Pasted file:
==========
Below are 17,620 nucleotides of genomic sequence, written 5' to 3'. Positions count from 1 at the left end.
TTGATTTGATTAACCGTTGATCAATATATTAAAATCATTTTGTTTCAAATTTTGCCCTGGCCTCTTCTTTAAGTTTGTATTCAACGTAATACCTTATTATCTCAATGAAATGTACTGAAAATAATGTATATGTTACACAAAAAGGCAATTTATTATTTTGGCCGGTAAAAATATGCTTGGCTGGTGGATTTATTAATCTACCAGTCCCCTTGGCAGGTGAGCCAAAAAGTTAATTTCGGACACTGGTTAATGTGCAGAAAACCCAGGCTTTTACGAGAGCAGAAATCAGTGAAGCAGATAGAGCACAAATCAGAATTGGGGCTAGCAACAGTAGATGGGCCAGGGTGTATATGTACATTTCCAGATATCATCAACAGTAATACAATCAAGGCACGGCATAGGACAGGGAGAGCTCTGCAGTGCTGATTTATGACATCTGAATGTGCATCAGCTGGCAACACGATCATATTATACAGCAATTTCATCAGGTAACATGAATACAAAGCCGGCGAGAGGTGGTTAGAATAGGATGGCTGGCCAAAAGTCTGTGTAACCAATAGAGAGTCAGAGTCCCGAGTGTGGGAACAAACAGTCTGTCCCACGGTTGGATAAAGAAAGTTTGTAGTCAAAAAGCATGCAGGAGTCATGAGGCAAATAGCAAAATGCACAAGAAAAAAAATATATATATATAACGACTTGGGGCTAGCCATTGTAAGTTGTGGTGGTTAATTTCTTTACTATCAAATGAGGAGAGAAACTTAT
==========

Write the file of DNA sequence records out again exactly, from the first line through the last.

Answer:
Below are 17,620 nucleotides of genomic sequence, written 5' to 3'. Positions count from 1 at the left end.
TTGATTTGATTAACCGTTGATCAATATATTAAAATCATTTTGTTTCAAATTTTGCCCTGGCCTCTTCTTTAAGTTTGTATTCAACGTAATACCTTATTATCTCAATGAAATGTACTGAAAATAATGTATATGTTACACAAAAAGGCAATTTATTATTTTGGCCGGTAAAAATATGCTTGGCTGGTGGATTTATTAATCTACCAGTCCCCTTGGCAGGTGAGCCAAAAAGTTAATTTCGGACACTGGTTAATGTGCAGAAAACCCAGGCTTTTACGAGAGCAGAAATCAGTGAAGCAGATAGAGCACAAATCAGAATTGGGGCTAGCAACAGTAGATGGGCCAGGGTGTATATGTACATTTCCAGATATCATCAACAGTAATACAATCAAGGCACGGCATAGGACAGGGAGAGCTCTGCAGTGCTGATTTATGACATCTGAATGTGCATCAGCTGGCAACACGATCATATTATACAGCAATTTCATCAGGTAACATGAATACAAAGCCGGCGAGAGGTGGTTAGAATAGGATGGCTGGCCAAAAGTCTGTGTAACCAATAGAGAGTCAGAGTCCCGAGTGTGGGAACAAACAGTCTGTCCCACGGTTGGATAAAGAAAGTTTGTAGTCAAAAAGCATGCAGGAGTCATGAGGCAAATAGCAAAATGCACAAGAAAAAAAATATATATATATAACGACTTGGGGCTAGCCATTGTAAGTTGTGGTGGTTAATTTCTTTACTATCAAATGAGGAGAGAAACTTAT